Tuesday, 12 December 2017

An Update of Kitchen Happenings

After last month's farm update I put a mark in my dairy as a reminder to write another update a month later, and whoosh... here we are again. It would be a very long post to include most things, indoors and outside, so today is focusing on what's been happening in that room we call 'the heart of the home'.
Summer is with us, but we have had a couple of heavy rainfall events and no days above 35C degrees, so it's most agreeable living weather. Unfortunately the rain was not so good for the farmers who grow cereal crops that were almost ready for harvesting. Most of that grain will be downgraded.
The days have been good for being outside in the garden, catching up with some of the weeding, and spreading compost and mulch.
 
 
 The rhubarb patch got a serious thinning and cleaning up. I tried to give it away, but at the end of the weekend a few stalks remained.

 
 I tried really hard to put it into the compost heap, but old frugal was looking over my shoulder again, so..... it got chopped up and added to some raspberries that have been in the freezer since last season's glut.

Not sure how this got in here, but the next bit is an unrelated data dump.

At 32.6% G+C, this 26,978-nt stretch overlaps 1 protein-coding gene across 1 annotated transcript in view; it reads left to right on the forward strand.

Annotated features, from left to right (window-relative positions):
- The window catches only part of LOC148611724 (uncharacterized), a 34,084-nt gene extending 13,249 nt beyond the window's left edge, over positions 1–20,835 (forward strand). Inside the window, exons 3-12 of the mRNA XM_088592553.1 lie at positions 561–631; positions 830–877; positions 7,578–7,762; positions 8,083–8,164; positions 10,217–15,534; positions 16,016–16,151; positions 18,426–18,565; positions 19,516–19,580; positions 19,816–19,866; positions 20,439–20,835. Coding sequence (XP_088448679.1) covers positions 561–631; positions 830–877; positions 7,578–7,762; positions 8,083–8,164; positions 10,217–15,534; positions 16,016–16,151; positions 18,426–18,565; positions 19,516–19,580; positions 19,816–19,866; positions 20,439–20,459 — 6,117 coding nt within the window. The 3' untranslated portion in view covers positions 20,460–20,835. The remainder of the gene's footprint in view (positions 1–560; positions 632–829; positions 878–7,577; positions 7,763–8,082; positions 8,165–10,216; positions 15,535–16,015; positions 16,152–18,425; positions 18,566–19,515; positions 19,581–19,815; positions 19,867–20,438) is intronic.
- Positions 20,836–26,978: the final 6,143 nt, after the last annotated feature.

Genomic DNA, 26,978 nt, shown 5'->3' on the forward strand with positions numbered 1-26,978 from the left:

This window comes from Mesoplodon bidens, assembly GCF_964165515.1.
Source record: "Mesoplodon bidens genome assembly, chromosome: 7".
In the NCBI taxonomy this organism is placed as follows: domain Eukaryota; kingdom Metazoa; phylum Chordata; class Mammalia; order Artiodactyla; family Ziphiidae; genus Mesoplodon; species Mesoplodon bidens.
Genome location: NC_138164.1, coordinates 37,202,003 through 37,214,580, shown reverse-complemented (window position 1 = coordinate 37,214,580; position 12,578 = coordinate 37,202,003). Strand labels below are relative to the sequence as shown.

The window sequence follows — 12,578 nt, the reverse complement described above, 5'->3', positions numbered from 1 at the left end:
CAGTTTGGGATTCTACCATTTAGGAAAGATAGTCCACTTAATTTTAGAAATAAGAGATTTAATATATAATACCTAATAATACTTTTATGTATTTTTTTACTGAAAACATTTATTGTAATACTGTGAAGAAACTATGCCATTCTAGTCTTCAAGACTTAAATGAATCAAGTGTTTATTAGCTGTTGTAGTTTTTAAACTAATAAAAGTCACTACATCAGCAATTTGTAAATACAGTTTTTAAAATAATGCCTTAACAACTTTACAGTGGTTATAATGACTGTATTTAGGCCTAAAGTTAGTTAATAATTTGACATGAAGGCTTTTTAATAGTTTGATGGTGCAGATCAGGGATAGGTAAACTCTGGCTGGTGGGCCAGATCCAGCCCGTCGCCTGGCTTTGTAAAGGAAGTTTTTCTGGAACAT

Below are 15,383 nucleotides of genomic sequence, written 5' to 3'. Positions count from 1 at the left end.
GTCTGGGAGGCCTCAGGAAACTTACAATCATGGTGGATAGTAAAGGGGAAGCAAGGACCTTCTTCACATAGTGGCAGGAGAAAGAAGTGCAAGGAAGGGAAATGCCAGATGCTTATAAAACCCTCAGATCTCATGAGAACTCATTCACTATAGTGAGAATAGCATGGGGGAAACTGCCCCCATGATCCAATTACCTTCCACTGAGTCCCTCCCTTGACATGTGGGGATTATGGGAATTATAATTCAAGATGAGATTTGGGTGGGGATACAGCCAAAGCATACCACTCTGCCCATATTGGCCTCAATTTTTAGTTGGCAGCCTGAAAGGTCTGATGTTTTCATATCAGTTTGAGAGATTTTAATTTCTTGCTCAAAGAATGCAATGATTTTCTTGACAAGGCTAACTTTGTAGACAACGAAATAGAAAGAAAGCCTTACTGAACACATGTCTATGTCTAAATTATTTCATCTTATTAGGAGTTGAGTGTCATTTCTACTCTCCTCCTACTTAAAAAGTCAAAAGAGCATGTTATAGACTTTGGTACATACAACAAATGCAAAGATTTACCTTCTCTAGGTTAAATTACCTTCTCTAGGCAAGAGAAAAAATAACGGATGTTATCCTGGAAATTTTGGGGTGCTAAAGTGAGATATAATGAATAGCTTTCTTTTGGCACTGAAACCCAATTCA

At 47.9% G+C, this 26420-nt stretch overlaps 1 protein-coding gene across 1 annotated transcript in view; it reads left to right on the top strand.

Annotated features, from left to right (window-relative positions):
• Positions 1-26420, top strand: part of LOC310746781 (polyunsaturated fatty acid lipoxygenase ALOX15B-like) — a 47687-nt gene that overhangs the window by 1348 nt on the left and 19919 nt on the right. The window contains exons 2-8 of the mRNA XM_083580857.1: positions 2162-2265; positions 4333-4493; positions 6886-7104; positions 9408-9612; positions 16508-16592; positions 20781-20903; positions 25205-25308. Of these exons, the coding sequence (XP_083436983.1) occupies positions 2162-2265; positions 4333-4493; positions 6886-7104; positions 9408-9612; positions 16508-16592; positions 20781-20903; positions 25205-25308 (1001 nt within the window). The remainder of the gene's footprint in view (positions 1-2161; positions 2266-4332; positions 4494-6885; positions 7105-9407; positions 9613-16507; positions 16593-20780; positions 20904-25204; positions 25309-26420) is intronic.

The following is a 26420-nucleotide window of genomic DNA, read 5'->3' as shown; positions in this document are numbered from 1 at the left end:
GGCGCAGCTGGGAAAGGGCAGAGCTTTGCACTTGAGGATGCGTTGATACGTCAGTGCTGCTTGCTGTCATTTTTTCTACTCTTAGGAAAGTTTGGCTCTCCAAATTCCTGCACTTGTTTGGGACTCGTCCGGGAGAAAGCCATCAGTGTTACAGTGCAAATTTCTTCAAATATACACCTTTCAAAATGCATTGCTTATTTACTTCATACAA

Raspberry and rhubarb jam. Who knew that the two flavours would go together so well?
I made it the conventional way, with sugar, but cut the amount right back so the flavours of the fruit are dominant without the cloying sweetness.
Just as I finished labeling the jars, there was a knock on the door. A woman from Victoria requesting some rhubarb jam! I was able to invite her in to taste the new jam, of which she bought three jars to take back with her.

My old gas cooker finally had to be replaced when the oven door would no longer stay closed without wedging a chair up against it!
We are on bottled gas here, so there were not a lot of LPG stoves to choose from. In fact, this was the only one we found. I first looked in our local electrical and gas store but they had none, so a forty minute trip to our nearest Harvey Norman store and two weeks later this basic stove was installed.
It got me thinking that the lack of choice could be frustrating for many folks, but I'm not particularly fussy about the stove. It does the job and I'm grateful to have a stove at all, to use during the hot summer months when it's too hot for the wood stove.
However, and hindsight is a wonderful thing, if we were doing our renovations now, instead of twelve years ago, I would know that we probably should have put in an electric point at the stove.
I have discovered that most gas cookers come with an electric oven.
Lesson learned!